Is Australia’s coal export boom about to end?

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Is Australia’s coal export boom about to end?

Coal mining set to take a hit from reduced Chinese demand for coal.
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  • The change in demand for coal could reshape the Australian coal mining industry forever.
  • China is on a path toward decarbonisation, which is in line with the current global theme surrounding environmental protection.
  • India seems to be emerging as an alternative market for Australian coal exports and could help curtail losses from a drop in Chinese imports.

Australia’s coal exports might soon see a substantial dip as purchases from China are projected to decline. As per a study from the Australian National University (ANU), Chinese coal imports could decline by close to half by 2025 due to its policies to boost domestic energy security and decarbonisation drive. The change in Chinese demand for coal could reshape the Australian coal mining industry forever. The next two to three years will be crucial in determining how the demand for coal pans out in China.

On the contrary, a recent report published by the federal government suggested that Australia’s coal industry is all set to break the AU$100 billion mark in annual exports. The report stated that combined coal export earnings are expected to reach AU$110 billion in 2021-22. Previous estimates of Chinese demand were behind this high valuation.

However, as China embraces a move towards carbon-free production, Australian coal exports could drop substantially from its pool of imports. Here is a closer look at why experts are predicting a tough road ahead for the Australian coal mining industry.

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What’s the concern around Australian coal exports?

In particular, the report released by the Australian National University has sparked widespread worry among those associated with the coal industry. The report stated that China’s thermal coal imports could drop by 45% in 2025, declining to as low as 115 megaton per year. Additionally, Australia’s coking coal exports to China are likely to drop to between 20 and 22 megaton, down from around 30 megaton in 2019.

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Political ties between China and Australia have already weakened over recent years amidst a trade war. The Asian superpower had imposed heavy tariffs and barriers on a range of Australian exports that directly hurt many domestic industries. Agriculture is one such industry that has faced the brunt of Chinese tariffs and import taxes. However, when it comes to coal, the issue is deeper than just a two-sided spat.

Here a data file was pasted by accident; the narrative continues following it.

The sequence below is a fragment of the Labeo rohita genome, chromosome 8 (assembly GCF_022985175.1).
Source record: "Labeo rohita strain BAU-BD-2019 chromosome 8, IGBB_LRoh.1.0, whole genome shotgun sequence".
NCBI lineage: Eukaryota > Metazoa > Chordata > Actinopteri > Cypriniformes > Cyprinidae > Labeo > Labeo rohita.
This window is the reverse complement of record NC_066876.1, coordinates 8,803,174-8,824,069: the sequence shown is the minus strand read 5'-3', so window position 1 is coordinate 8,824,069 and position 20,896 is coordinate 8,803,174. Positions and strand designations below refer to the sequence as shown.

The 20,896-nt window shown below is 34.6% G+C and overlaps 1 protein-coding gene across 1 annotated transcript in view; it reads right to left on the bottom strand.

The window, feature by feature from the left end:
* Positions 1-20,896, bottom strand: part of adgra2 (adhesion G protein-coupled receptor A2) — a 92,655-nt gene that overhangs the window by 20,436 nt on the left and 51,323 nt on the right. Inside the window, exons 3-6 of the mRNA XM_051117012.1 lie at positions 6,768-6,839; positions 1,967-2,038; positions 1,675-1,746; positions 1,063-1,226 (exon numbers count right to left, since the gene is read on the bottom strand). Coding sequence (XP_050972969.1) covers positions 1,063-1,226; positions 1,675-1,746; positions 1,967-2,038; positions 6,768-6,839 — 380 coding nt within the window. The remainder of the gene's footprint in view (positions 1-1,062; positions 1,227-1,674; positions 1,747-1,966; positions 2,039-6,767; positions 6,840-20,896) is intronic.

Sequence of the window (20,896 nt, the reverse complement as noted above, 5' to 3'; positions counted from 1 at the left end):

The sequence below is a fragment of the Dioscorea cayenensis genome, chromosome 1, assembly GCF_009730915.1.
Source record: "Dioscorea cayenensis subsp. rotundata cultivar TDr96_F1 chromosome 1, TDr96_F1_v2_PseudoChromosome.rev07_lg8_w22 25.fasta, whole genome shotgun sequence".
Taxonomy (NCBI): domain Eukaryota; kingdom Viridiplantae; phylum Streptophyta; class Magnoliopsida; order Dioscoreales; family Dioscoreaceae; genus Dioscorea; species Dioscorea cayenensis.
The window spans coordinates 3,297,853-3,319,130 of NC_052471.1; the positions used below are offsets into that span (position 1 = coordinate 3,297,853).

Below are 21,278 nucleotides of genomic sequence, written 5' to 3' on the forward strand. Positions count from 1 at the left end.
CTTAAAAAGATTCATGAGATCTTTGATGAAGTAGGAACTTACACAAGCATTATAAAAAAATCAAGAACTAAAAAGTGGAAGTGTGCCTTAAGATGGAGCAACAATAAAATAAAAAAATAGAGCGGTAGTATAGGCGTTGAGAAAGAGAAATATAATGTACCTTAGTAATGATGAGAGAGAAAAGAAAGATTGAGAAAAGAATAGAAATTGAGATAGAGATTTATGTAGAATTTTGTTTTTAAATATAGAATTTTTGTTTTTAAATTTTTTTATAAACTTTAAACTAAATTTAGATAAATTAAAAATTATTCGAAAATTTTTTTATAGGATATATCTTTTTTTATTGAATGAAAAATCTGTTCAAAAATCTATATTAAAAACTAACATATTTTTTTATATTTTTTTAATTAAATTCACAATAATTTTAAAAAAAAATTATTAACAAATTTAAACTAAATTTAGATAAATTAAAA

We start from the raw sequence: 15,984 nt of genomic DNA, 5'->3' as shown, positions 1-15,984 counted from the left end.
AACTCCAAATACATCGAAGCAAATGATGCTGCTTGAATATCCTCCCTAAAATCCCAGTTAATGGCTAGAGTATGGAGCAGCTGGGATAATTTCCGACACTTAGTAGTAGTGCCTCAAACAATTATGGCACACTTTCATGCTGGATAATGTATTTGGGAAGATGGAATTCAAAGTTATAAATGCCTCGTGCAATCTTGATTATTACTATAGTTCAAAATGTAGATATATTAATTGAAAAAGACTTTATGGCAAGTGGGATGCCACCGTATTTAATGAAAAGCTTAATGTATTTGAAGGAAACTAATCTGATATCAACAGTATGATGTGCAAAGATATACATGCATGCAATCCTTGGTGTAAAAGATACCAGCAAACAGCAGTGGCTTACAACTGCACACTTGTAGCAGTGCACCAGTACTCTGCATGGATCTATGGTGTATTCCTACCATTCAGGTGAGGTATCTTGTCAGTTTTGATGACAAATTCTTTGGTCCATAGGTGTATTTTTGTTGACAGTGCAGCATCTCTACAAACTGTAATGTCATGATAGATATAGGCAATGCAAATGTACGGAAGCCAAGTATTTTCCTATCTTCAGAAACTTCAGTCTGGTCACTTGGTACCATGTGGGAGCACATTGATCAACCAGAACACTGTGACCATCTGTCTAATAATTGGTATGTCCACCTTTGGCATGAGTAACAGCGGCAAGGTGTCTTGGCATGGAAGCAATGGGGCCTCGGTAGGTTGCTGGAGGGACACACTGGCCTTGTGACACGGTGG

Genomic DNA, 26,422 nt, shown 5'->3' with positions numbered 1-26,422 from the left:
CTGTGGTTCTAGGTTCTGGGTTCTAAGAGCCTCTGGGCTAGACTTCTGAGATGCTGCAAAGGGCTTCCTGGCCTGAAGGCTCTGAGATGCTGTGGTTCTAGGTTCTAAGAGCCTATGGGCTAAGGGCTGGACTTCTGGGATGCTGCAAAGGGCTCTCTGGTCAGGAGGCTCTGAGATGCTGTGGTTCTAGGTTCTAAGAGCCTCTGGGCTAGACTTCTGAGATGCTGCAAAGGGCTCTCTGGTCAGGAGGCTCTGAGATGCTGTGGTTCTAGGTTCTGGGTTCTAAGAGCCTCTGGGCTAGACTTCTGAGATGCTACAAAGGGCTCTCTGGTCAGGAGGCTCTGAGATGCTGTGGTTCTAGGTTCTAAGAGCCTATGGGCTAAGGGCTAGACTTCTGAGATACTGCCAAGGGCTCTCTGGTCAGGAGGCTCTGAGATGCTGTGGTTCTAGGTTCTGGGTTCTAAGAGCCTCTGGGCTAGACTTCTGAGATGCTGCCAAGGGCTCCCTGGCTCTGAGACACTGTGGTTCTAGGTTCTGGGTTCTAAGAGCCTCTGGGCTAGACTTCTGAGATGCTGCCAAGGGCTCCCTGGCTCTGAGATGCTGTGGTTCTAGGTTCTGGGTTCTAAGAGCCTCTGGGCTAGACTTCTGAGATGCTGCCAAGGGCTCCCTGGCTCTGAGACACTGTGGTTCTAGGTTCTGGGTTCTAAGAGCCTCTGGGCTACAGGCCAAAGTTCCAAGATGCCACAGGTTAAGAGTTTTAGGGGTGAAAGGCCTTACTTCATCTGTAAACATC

China is on slowly embracing decarbonisation, which is in line with the current global theme surrounding environmental protection. The large-scale worry stems from China’s heavy investments in coal transport infrastructure. China has increasingly invested in coal transport over many years, which has reduced the costs of reducing coal imports in China. Thus, China can conduct domestic mining operations more efficiently and choose trade embargoes for foreign coal imports.

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Global move toward greener production

The drastic move toward a more carbon-free production environment is not unique to China. Most countries are adopting decarbonisation to safeguard the environment and fulfil their commitments to the United Nations.

Global demand for coal could decline.

Speculations are rife that global coal supply chains are looking at an imminent end as alternative methods of energy take centre stage. Most Western nations have adopted the anti-coal agenda and are pushing for a similar change across all countries. However, many Asian and European countries seem to depend heavily on coal, which may not be very easy to eradicate.

The US could also suffer losses if countries collectively pledge to move away from coal. However, the biggest loser from such a move is likely to be Australia, the largest coal exporter. Things may not be smooth for China as well, as it is the largest coal consumer.

Australia seeking alternative markets

Australia has entered into an exciting trade agreement with India, which involves reducing import tariffs on many Australian goods. Australian coal exports may soon become cheaper for Indian markets under this new agreement via zero import duty on the Australian coal.

India’s coal demand has been rising, with some of it being fulfilled by domestic production. However, India seems to be sailing in the same boat as China, with both countries seeking to adopt decarbonisation actively.

All in all, the global coal market might not be the same in the coming future. As supply disruptions hamper almost every global industry, coal mining could also get affected. Amid this backdrop, the industry would be hurt more deeply if countries move towards environmentally safer alternatives.

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